Tuesday, October 4, 2011

One Reason Why Politics Leaves A Bad Taste In Our Mouths

The twin concepts of "one person, one vote" and "the person with the most votes wins" are simple, easy to understand, and often - but erroneously - thought to be the bedrock underlying our politics.

Think again.

A recent article explains how obama's 2008 campaign took advantage of - and in fact even changed - the convoluted rules that govern the democratic party's primary process.
It is often assumed that Barack Obama used his gifts as an orator and his aspirational rhetoric to energize young and minority voters in a way that allowed him to wrest the nomination from Hillary Clinton, the candidate favored by the Democratic establishment. This is a nice story, but it is not completely true. For one thing, Clinton actually defeated Obama in the popular vote.

It does not really matter who won the popular vote, however, because the Democratic Party does not select its nominee only through a direct election ... To become the party's standard-bearer, a candidate must capture the votes of a majority of the more than 4,000 delegates who are selected to attend the party's national convention ... in 2008, Democratic Party rules made such a feat almost impossible.

Indeed, it appears that the real brilliance of the Obama campaign was to realize fairly early that a true majority was not achievable.

In response to this fact ... the Obama campaign subtly changed the understanding of the rules. It acted as if the nomination would be determined by the delegate count after the caucuses and primaries, regardless of whether an absolute majority had been achieved. What this did was to lower the overall number by more than 800 votes (the superdelegates), and consequently change the threshold of victory.

Since most Americans are unfamiliar with how the nominating process works, this was a fairly easy story to sell. The press for the most part cooperated. (There's a surprise.) Once this fiction was accepted, any other result would be seen as undemocratic. Indeed, Clinton's complaints about this unofficial after-the-fact rules change were portrayed as a divisive form of sour grapes.

Ultimately, and most importantly, the elected and unelected leaders of the Democratic Party accepted the Obama campaign's spin. This was crucial to Obama's success, since a real victory at the convention depended on these superdelegates ignoring the fact that Clinton was the stronger general election candidate in swing states like Pennsylvania, Florida and Ohio. In the end, it was the endorsement of these superdelegates -- again, party leaders and elected officials -- that forced Clinton to concede the nomination.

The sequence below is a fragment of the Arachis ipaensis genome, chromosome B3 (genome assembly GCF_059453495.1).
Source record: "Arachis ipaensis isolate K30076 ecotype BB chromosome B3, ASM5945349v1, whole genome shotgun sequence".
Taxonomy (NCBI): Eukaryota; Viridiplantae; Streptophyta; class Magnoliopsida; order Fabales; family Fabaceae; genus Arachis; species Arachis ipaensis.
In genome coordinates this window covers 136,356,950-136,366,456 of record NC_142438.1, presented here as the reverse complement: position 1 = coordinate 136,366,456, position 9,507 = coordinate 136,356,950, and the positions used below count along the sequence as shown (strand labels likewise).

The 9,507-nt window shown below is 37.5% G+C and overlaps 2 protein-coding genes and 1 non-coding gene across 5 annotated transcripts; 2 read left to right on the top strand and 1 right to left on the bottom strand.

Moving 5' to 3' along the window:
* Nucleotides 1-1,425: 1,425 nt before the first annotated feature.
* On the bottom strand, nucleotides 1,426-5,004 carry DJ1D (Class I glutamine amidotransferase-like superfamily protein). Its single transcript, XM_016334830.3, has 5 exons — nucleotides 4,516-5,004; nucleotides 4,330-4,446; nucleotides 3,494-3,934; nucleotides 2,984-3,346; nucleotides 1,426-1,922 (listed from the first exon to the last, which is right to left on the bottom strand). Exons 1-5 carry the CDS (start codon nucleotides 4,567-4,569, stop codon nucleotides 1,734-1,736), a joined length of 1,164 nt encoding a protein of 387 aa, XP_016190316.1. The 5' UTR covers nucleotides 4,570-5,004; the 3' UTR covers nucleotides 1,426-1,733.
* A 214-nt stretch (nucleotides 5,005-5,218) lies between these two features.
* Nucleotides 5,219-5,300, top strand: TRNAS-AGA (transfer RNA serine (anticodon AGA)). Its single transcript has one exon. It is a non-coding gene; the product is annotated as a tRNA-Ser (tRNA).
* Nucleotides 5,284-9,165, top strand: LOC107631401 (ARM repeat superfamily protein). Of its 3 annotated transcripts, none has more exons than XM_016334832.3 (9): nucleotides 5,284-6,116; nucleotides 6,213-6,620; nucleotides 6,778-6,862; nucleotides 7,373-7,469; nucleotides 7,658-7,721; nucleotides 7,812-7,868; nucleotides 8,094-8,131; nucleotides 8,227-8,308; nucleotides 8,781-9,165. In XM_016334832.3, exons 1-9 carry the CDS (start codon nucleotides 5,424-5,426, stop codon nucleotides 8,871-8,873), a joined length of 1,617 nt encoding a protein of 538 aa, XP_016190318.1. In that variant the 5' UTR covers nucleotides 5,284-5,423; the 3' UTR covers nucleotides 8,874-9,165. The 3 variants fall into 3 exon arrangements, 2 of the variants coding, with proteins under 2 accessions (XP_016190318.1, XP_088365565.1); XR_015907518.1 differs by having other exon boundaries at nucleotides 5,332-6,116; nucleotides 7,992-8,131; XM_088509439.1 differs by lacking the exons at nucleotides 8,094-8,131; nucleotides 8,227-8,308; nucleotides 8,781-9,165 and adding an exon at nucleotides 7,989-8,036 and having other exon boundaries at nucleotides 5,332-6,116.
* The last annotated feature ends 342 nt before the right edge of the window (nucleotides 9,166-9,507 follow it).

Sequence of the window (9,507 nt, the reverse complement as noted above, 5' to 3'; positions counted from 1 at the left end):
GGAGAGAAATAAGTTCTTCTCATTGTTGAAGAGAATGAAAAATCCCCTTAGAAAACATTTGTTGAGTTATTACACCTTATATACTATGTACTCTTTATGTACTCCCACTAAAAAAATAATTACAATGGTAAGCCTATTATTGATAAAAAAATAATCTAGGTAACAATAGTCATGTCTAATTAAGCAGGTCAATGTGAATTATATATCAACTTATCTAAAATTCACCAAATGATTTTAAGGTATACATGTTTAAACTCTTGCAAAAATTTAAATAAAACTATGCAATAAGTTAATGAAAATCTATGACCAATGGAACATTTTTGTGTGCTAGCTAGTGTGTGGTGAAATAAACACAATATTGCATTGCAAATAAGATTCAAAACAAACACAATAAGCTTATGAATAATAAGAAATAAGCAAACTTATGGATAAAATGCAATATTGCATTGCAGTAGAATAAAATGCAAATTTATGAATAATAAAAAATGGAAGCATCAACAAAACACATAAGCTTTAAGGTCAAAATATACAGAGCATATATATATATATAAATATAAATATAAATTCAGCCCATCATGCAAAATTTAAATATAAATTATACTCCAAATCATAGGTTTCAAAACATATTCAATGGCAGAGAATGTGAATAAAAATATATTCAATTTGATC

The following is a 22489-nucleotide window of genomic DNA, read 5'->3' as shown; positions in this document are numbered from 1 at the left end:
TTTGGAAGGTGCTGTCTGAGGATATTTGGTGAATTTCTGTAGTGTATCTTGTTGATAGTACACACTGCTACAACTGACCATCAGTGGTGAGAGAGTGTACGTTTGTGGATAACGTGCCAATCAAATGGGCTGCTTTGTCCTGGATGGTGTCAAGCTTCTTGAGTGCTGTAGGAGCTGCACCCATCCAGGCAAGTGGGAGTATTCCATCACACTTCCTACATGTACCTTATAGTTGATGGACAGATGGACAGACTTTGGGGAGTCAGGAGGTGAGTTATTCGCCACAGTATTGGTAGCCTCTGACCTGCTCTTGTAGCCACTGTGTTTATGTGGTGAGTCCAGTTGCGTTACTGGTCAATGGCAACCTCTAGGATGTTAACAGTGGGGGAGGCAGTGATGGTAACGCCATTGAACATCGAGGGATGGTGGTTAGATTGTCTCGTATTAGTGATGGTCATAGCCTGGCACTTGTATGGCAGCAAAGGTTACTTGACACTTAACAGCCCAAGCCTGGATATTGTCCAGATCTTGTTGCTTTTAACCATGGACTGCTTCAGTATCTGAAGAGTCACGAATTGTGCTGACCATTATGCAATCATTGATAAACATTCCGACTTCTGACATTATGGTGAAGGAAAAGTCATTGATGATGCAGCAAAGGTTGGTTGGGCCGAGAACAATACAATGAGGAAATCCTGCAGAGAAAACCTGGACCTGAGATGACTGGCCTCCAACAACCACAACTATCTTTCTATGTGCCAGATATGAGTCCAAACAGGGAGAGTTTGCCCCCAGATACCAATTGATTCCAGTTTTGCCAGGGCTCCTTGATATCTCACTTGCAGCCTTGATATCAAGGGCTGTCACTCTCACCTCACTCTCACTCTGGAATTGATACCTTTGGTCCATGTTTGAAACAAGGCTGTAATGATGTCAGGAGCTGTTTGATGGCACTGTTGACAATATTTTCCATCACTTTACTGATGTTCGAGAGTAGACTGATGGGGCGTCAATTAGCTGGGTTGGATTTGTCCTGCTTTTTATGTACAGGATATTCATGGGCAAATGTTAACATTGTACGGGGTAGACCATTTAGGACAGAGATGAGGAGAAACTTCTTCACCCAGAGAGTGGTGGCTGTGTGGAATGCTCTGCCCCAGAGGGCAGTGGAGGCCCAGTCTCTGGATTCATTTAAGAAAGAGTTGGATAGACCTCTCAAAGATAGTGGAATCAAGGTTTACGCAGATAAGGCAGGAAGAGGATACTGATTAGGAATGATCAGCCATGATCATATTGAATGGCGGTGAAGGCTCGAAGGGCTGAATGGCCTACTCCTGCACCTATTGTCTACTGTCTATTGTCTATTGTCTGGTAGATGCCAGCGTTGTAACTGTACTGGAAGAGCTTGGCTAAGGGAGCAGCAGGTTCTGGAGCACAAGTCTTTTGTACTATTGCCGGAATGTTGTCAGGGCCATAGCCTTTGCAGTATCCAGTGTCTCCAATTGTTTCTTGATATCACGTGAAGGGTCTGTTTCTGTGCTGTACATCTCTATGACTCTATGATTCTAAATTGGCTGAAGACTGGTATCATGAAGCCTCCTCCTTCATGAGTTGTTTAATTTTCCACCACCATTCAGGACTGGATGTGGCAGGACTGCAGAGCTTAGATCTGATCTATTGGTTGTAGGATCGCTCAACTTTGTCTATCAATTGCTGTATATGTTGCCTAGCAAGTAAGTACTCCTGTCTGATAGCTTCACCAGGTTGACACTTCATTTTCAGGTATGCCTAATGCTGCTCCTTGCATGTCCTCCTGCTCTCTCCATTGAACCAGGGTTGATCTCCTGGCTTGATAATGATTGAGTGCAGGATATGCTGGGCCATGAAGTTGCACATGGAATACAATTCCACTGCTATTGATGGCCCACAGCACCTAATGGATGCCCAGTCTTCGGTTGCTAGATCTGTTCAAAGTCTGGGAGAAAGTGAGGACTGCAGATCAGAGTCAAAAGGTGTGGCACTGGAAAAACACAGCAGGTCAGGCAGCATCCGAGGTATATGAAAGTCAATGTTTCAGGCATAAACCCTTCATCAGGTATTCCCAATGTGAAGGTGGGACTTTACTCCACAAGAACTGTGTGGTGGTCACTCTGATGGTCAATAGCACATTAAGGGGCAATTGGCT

The best part of the story is its concluding paragraph.
The results of the 2010 midterms, however, when combined with recent special election results, indicate that, with Obama at the top of the ticket, the prospects for many other Democratic elected officials are rather dismal. Of course, a lot of these politicians have no one to blame but themselves. I suspect, nonetheless, that they are feeling more than a twinge of buyer's remorse.
I don't know how the republican primaries work. I wouldn't be surprised if they also contain some little-known rules that allow the power brokers to have a disproportionate say in who the final nominee is. And of course there is the Electoral College, which allows for the possibility that the person who receives the majority of the popular vote will not become president.*

For me, the bottom line of all this is that there is an ingrained tendency in American politics going all the way back to the 1780's that gives lip service to the notion of democracy, but that contains an element of elitism in that the 'ruling class' thinks they know better than the common folk.

And I'm not so sure that's a bad thing. After all, I know better than most of the people around me. Now if I could just get appointed Emperor...

* There have been four presidents elected without winning a majority of the popular vote.
  • John Quincy Adams who lost by 44,804 votes to Andrew Jackson in 1824
  • Rutherford B. Hayes who lost by 264,292 votes to Samuel J. Tilden in 1876
  • Benjamin Harrison who lost by 95,713 votes to Grover Cleveland in 1888
  • George W. Bush who lost by 543,816 votes to Al Gore in the 2000 election. 

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